Morgenson wrote major stories on accelerated monitoring fees (also called “termination fees”) and so-called evergreen fees; Maremont exposed group purchasing abuses. Blackstone announced it was ceasing the practice of charging termination fees, making it hard for other general partners to continue the practice. KKR also admitted it had rebated some ill-gotten fees and expenses, albeit only directly to limited partners when asked, and not the public at large.
The second noteworthy element was that Wyatt also told the industry that telling investors that they were being charged fees after they had signed investment documents, via their required annual investor disclosure form, didn’t remedy bad conduct as far as the SEC was concerned.
However a third aspect was that the SEC appeared to be giving limited partners way too much credit for getting tougher with general partners:
We have also seen changes in the limited partner community. Institutional investors have long taken due diligence seriously. Nonetheless many were surprised by some of the practices we discovered. The private equity business is complex with many moving pieces with the adviser frequently controlling operating companies and other entities. At the same time, private equity operations are not always transparent to investors. This, combined with the fact that many LPs do not have the staff or access to delve as deeply into manager operations as our examiners, may create an environment where bad conduct can occur.
While some of these dynamics are structural and therefore not likely to change significantly, OCIE believes that our examinations have enabled limited partners to better focus their resources and priorities. Some of this focus takes the form of new due diligence procedures. For instance, from OCIE’s discussions with institutional limited partners we have observed that operational due diligence, once thought to be unnecessary in private equity, is now taking a greater role at many organizations. And, while access to the top managers and economic terms are still critical factors in private equity manager selection, according to those institutional limited partners, transparency, governance, and access to information have all grown in importance.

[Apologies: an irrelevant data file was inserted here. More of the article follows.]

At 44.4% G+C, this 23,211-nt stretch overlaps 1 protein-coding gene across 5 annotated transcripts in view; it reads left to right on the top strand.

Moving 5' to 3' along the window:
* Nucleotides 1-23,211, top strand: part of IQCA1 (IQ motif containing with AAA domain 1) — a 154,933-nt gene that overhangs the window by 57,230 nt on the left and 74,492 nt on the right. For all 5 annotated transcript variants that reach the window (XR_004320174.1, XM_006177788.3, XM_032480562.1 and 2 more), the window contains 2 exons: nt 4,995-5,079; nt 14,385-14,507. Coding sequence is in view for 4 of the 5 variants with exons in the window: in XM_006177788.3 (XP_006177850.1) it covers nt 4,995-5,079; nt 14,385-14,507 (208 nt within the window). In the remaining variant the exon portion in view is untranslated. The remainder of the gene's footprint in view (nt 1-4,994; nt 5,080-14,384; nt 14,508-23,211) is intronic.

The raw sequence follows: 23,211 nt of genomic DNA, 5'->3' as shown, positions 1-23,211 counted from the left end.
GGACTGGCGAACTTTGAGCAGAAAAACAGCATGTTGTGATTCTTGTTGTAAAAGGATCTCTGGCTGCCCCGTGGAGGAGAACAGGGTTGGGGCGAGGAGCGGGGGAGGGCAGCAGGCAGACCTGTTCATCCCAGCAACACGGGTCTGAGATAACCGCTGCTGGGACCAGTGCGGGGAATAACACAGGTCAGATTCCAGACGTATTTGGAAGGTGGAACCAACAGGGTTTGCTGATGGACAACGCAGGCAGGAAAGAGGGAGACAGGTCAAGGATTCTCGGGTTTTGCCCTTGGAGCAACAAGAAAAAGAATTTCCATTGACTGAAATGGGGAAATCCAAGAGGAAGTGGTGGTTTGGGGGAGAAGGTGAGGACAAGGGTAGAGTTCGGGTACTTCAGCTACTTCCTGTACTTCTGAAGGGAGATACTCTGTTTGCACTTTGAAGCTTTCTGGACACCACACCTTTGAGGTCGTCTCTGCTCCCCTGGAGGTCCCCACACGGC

This lip service to limited partner efforts is particularly depressing if the agency actually believes it. As we’ve described at some length, private equity due diligence is an exercise in form over substance, since the limited partners are afraid to rock the boat with general partners by getting tough in due diligence and in asserting their rights generally. Moreover, the hired guns on which the limited partners rely are generally far more loyal to the private equity firms than their nominal clients. In some cases, as in with law firms, it’s well nigh impossible to hire an unconflicted firm that is competent, and given how much private equity firms spend in legal fees, law firms are clearly keener about watching out for their better meal tickets. The shoddy state of private equity limited partnership agreements alone is proof; see our post on Ropes & Gray for a specific example of this syndrome.
As far as specialized consultants are concerned, private equity firms can easily put them out of business by telling cowed limited partners that their advisor is too aggressive or poking into minutae. That’s partly because limited partners believe the industry myth that the private equity firms might stop begging them for money if they get too uppity.
And worse, Wyatt propagates another industry fable. Note this remark; “And, while access to the top managers and economic terms are still critical factors in private equity manager selection…” First, as we detailed, the belief that outperformance of top managers persists is no longer valid, so the strategy of tying to get into top quartile funds no longer works. Second, trying to find the “best” managers was always a flawed concept. As we explained: